The Utilitarian Approach to Ethics
Developed by Manuel Velasquez, Claire Andre,
Thomas Shanks, S.J., and Michael J. Meyer
When Oliver North was asked during the 1980s to explain why he
lied to congressional committees about his role in the Iran-Contra affair,
he replied, "Lying does not come easily to me. But we all had to
weigh in the balance the difference between lies and lives." Elsewhere
in his testimony, North was asked about the false chronology of events
he fabricated when preparing a summary of the government's involvement
in arms sales to Iran:
Questioner:...You have indicated that...in your own mind...it
was a good idea to put forth this false version...[But] there were reasons
on the other side, were there not?
North:...Reasons on the other side?
Questioner:...First of all, you put some value, don't you, in
North: I've put great value in the truth. I came here to tell
Questioner: So...that would be a reason not to put forward this
[false] version of the facts?
North: The truth would be reason not to put forward this [false]
version of the facts, but as I indicated to you a moment ago, I put
great value on the lives of the American hostages...and I put great
value on that second channel [an intermediary used by the U.S. to deal
with the Iranians], who was at risk.
Questioner: By putting out this false version of the facts, you
were committing, were you not, the entire Administration to telling
a false story?
North: Well, let, let--I'm not trying to pass the buck here.
OK? I did a lot of things, and I want to stand up and say that I'm proud
Greatest Balance of Benefits Over Harms
North's method of justifying his acts of deception is a form of moral
reasoning that is called "utilitarianism." Stripped down to
its essentials, utilitarianism is a moral principle that holds that the
morally right course of action in any situation is the one that produces
the greatest balance of benefits over harms for everyone affected. So
long as a course of action produces maximum benefits for everyone, utilitarianism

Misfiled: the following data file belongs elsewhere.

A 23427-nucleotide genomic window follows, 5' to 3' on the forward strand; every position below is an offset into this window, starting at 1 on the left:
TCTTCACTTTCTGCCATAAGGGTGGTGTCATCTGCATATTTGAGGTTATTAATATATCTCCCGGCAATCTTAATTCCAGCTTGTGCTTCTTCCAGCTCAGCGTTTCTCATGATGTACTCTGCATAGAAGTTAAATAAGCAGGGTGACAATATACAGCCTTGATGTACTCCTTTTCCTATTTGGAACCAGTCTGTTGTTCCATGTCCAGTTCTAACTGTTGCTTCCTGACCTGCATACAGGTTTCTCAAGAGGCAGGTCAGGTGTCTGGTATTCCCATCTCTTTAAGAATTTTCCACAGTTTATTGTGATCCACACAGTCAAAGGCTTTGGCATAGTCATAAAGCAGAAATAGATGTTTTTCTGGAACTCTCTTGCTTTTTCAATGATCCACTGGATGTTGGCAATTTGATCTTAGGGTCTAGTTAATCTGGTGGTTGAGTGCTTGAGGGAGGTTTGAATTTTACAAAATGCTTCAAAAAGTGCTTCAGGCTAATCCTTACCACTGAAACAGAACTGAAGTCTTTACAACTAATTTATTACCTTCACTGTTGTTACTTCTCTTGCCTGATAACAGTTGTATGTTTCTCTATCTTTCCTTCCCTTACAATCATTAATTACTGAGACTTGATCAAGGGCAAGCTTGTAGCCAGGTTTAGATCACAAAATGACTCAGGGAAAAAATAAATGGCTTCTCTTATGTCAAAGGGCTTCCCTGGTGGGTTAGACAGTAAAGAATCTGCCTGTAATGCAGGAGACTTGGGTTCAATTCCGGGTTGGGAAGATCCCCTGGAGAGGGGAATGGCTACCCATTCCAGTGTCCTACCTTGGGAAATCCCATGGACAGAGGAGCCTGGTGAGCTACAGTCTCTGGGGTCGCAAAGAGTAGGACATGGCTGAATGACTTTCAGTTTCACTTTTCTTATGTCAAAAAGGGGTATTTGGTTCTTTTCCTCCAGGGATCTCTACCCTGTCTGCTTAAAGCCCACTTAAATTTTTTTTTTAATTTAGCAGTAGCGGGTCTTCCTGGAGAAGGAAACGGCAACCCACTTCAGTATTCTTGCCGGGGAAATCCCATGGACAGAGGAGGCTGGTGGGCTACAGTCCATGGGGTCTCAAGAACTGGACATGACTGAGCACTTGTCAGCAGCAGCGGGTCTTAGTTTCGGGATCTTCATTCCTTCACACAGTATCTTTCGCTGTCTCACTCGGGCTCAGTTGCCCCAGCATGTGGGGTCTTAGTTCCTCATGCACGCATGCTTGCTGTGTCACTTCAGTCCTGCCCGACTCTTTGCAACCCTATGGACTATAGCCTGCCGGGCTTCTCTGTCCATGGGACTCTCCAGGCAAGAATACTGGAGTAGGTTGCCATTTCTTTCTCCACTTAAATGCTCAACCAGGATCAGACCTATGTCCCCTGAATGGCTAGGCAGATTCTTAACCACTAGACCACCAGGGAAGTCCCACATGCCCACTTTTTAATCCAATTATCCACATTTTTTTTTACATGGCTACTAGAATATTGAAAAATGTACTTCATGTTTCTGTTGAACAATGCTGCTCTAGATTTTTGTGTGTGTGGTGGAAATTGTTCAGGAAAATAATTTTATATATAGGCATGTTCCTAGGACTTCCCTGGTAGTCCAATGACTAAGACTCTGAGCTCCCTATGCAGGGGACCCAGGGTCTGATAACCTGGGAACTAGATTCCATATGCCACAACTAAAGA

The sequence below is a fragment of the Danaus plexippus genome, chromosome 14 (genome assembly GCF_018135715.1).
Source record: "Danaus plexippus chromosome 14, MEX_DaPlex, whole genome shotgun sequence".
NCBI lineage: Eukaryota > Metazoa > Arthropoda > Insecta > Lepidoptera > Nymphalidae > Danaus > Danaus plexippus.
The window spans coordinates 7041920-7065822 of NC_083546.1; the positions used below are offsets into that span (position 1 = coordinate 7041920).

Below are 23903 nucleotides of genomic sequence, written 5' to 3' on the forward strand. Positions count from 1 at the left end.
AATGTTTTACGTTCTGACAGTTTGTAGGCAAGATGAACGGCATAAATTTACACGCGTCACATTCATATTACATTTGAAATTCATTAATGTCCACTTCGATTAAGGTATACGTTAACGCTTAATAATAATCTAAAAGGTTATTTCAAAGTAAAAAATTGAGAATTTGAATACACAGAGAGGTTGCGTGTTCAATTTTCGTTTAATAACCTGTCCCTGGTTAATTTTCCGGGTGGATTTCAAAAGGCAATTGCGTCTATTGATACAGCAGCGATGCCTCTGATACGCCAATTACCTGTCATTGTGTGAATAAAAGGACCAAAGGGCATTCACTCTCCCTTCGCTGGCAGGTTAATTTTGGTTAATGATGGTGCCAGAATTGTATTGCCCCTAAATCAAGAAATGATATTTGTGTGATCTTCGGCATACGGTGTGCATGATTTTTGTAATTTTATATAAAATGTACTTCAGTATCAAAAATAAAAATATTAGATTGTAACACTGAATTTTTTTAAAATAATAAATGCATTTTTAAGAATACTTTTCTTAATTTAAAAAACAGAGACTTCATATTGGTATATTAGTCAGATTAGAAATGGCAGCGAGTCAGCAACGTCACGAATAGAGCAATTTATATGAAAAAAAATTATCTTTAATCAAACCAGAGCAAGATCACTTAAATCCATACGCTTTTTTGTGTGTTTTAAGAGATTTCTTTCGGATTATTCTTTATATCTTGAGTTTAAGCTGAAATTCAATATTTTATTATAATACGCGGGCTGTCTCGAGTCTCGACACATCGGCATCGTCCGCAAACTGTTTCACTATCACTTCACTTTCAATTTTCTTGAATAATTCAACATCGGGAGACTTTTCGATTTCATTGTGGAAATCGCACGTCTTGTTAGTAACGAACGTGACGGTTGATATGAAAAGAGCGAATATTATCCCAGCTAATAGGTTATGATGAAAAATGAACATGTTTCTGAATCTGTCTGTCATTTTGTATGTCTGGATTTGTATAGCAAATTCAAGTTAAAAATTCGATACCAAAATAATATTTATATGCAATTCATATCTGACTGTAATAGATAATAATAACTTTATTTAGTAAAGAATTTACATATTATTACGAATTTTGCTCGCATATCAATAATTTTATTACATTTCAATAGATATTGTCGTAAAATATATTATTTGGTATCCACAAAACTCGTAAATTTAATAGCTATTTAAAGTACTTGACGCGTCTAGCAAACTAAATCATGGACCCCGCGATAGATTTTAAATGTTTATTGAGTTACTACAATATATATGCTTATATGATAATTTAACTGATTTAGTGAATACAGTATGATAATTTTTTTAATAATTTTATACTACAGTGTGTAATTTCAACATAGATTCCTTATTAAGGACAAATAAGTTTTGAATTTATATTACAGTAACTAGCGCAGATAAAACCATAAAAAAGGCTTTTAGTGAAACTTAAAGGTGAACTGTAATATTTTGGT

does not care whether the benefits are produced by lies, manipulation,
Many of us use this type of moral reasoning frequently in our daily decisions.
When asked to explain why we feel we have a moral duty to perform some
action, we often point to the good that will come from the action or the
harm it will prevent. Business analysts, legislators, and scientists weigh
daily the resulting benefits and harms of policies when deciding, for
example, whether to invest resources in a certain public project, whether
to approve a new drug, or whether to ban a certain pesticide.
Utilitarianism offers a relatively straightforward method for deciding
the morally right course of action for any particular situation we may
find ourselves in. To discover what we ought to do in any situation, we
first identify the various courses of action that we could perform. Second,
we determine all of the foreseeable benefits and harms that would result
from each course of action for everyone affected by the action. And third,
we choose the course of action that provides the greatest benefits after
the costs have been taken into account.
The principle of utilitarianism can be traced to the writings of Jeremy
Bentham, who lived in England during the eighteenth and nineteenth centuries.
Bentham, a legal reformer, sought an objective basis that would provide
a publicly acceptable norm for determining what kinds of laws England
should enact. He believed that the most promising way of reaching such
an agreement was to choose that policy that would bring about the greatest
net benefits to society once the harms had been taken into account. His
motto, a familiar one now, was "the greatest good for the greatest
Over the years, the principle of utilitarianism has been expanded and
refined so that today there are many variations of the principle. For
example, Bentham defined benefits and harms in terms of pleasure and pain.
John Stuart Mill, a great 19th century utilitarian figure, spoke of benefits
and harms not in terms of pleasure and pain alone but in terms of the
quality or intensity of such pleasure and pain. Today utilitarians often
describe benefits and harms in terms of the satisfaction of personal preferences
or in purely economic terms of monetary benefits over monetary costs.